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Ice Age Melting and Rising Seas

Most of us are used to seasons. Each year, spring follows winter, which follows autumn, which follows summer, which follows spring, with winters that are colder than summers. But Earth can go through much larger temperature cycles over longer times than those that we normally experience. Between 65,000 and 35,000 years ago, for instance, the planet was much colder than it is now. The temperature also changed a lot during that time, with periods of warming and cooling. Ice melted during the warm periods, which made sea levels rise. Water refroze during the cold times A new study sheds light on where ice sheets melted during the ice age's warm periods. It now seems that the ice melted at both ends of Earth, rather than just in northern or southern regions. This result surprised the researchers, who are from the University of Bern in Switzerland. Scientists have long assumed that most of the ice melting occurred in the Northern Hemisphere during the 30,000-year period of the ice age. That's because the North Pole is surrounded by land, while the South Pole is surrounded by the Antarctic Ocean. It's easier for ice sheets to flow and grow on land. Otherwise, the ice can just slip into the ocean instead of building up. The researchers used a computer model to look at different types of melting that might affect sea level. They compared these results to evidence of how temperatures and currents actually changed during that time. The model showed that melting just in the Northern Hemisphere would have shut down ocean currents and lowered sea temperatures much more than actually happened in the North Atlantic. Studies suggest that melting just in the Southern Hemisphere would have been impossible, too. The only reasonable conclusion, the scientists decided, was that ice melted equally in the North and the South. The rest of the story about why this would occur, however, remains a mystery.—E. Sohn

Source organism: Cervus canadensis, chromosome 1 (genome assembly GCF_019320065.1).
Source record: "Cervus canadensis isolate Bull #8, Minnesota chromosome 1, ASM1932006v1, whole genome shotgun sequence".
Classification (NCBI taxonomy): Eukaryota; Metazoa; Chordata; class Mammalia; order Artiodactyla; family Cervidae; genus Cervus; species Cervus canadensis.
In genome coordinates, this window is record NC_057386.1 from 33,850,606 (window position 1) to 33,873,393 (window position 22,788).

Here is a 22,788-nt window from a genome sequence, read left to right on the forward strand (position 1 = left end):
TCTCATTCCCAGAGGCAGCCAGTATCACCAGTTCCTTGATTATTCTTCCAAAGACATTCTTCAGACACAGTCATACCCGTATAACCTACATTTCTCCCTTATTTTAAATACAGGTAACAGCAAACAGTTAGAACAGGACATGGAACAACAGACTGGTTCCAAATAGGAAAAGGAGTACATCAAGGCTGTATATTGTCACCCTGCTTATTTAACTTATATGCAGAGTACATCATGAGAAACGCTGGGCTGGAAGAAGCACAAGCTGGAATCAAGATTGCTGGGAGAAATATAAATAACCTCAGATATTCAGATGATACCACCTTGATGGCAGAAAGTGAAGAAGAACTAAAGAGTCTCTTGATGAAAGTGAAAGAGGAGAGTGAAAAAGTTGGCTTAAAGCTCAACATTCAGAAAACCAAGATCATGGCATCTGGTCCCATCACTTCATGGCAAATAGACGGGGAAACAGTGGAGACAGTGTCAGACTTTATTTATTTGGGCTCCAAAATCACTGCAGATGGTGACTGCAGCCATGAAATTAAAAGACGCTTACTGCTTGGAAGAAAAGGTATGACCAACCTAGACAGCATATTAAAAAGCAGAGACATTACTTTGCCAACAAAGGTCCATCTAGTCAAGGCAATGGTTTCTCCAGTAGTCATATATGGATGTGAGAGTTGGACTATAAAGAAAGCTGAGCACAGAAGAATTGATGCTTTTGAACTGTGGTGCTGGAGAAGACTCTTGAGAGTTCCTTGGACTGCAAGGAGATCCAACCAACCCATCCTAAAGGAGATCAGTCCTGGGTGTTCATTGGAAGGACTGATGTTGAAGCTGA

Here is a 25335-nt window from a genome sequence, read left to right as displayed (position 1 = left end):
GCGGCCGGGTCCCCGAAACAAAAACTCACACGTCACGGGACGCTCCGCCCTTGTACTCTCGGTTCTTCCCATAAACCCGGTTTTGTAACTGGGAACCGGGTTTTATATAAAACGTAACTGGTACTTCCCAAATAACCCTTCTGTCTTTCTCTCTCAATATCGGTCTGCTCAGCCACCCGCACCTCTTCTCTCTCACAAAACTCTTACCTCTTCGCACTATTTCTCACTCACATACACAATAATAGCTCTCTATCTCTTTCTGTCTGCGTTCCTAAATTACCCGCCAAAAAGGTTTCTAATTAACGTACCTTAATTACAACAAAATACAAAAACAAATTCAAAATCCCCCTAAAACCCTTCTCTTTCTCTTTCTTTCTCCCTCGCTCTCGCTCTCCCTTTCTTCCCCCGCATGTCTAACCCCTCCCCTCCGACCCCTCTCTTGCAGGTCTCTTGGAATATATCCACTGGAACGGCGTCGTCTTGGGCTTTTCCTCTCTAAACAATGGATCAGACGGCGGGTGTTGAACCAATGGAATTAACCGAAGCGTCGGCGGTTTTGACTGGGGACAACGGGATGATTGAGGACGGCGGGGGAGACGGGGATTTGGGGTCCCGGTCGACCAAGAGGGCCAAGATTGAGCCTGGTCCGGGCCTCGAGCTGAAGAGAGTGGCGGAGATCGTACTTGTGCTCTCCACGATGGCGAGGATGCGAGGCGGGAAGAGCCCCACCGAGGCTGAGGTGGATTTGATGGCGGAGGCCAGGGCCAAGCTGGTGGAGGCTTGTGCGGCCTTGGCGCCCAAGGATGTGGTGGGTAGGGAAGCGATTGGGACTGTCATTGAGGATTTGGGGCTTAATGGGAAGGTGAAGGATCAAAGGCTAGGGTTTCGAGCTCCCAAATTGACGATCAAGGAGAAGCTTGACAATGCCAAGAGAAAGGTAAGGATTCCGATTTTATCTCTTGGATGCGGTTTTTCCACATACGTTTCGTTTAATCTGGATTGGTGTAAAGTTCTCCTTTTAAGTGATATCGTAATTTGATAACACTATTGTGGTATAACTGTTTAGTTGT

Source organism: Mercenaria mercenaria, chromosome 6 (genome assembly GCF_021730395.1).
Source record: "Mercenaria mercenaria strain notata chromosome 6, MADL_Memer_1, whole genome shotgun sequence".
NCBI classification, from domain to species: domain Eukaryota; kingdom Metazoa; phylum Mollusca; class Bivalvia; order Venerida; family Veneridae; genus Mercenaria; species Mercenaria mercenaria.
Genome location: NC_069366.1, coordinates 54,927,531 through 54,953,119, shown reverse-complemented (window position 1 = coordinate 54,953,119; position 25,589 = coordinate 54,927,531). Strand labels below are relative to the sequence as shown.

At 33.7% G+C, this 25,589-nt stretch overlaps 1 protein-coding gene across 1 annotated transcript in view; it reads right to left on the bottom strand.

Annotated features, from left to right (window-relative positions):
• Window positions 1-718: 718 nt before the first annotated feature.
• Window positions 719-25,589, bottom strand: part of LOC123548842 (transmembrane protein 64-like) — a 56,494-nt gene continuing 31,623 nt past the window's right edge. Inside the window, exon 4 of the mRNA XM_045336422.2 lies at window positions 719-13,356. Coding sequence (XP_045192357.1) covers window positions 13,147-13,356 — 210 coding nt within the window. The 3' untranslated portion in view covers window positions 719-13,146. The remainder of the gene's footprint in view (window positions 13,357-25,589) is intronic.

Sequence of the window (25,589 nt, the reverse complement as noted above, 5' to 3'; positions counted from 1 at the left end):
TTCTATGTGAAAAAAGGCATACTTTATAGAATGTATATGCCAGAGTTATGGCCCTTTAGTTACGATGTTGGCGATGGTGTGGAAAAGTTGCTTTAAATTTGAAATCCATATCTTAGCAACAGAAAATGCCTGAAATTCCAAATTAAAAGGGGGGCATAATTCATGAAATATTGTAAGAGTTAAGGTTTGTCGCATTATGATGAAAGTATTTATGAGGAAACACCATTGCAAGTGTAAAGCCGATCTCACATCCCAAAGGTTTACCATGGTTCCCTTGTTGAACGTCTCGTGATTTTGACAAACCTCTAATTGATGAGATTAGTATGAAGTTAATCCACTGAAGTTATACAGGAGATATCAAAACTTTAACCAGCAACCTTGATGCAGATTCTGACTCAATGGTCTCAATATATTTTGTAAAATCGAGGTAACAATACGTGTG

Ice Age Melting and Rising Seas
Ice Age Melting and Rising Seas








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